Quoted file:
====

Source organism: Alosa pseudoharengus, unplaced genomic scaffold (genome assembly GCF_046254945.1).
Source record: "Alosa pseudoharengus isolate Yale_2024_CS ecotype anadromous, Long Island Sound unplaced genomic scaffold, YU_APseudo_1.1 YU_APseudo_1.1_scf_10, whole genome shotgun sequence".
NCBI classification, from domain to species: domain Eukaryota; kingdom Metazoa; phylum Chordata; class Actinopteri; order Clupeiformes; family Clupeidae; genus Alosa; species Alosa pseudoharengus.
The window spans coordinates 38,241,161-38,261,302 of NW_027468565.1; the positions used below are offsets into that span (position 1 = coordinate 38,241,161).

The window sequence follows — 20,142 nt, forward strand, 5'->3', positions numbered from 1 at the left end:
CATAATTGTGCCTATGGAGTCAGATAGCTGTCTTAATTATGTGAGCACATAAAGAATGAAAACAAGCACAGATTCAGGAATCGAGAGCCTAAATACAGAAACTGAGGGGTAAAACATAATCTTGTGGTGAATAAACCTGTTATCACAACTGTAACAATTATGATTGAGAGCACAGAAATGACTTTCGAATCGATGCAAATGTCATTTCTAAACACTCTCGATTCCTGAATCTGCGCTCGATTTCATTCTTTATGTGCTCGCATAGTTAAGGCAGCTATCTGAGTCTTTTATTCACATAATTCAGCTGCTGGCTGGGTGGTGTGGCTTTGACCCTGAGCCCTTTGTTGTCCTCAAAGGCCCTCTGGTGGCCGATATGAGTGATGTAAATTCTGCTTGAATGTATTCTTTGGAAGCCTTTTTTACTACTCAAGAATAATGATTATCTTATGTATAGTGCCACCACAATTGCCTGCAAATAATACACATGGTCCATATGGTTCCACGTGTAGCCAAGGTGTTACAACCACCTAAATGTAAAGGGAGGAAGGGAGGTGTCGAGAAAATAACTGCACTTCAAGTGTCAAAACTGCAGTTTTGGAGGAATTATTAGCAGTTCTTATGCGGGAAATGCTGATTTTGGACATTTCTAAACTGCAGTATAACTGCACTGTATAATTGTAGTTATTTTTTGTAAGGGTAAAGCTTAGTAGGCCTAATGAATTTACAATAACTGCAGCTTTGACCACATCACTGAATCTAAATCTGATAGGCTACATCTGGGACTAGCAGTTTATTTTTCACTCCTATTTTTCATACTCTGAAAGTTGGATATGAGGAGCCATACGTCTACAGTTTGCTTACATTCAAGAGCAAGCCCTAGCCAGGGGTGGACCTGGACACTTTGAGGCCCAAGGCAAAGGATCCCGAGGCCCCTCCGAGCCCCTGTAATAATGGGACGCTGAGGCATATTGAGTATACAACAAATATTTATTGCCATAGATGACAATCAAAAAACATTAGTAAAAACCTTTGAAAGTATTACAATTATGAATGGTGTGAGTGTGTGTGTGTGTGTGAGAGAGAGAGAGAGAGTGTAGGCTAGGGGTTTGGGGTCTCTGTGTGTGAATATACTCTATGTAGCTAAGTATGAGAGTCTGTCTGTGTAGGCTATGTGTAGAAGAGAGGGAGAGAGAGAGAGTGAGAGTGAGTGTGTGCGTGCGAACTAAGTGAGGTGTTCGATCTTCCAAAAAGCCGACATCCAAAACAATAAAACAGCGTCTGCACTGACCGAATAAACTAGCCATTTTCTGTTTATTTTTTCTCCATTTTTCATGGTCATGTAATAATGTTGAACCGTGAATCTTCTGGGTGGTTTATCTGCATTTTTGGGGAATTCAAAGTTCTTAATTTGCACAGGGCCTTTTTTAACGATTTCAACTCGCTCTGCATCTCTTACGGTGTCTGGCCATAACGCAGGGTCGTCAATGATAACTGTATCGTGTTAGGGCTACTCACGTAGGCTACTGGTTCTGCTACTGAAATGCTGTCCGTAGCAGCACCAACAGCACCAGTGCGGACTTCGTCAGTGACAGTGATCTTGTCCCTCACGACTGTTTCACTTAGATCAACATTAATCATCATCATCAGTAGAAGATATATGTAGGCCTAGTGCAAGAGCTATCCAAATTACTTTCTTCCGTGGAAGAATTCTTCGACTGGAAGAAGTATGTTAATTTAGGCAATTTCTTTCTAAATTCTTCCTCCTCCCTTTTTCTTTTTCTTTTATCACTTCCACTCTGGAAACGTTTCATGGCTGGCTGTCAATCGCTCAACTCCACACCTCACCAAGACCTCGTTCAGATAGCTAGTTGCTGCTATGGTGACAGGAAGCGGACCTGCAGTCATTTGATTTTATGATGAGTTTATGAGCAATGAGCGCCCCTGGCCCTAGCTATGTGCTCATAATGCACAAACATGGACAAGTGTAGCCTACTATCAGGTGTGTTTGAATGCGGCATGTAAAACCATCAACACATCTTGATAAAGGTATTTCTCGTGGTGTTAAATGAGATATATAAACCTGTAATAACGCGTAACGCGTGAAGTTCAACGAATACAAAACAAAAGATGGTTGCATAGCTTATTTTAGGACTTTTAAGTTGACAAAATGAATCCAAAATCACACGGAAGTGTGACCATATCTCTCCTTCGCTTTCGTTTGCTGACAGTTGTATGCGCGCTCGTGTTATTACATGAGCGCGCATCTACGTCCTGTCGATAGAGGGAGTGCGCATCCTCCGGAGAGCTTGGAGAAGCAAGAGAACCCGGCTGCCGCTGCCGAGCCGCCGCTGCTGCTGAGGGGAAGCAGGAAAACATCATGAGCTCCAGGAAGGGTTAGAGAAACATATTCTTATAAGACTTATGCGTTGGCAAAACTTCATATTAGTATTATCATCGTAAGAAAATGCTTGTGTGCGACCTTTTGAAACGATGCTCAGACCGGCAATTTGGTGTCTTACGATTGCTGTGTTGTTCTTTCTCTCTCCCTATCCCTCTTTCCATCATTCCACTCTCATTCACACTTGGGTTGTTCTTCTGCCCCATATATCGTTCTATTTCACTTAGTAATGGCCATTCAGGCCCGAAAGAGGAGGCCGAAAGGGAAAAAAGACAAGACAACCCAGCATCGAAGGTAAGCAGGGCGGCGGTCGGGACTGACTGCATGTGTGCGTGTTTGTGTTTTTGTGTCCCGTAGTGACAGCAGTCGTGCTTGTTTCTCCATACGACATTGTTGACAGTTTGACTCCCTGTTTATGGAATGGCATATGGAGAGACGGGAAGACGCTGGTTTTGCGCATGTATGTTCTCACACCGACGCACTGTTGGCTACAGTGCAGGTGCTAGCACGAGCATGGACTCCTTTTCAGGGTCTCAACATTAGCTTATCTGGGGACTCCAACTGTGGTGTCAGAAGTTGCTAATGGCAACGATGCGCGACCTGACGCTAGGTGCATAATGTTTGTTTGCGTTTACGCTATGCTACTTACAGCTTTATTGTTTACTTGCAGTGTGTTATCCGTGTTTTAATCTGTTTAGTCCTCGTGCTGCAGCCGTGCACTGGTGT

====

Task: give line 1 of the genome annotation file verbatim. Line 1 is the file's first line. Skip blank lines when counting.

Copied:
Source organism: Alosa pseudoharengus, unplaced genomic scaffold (genome assembly GCF_046254945.1).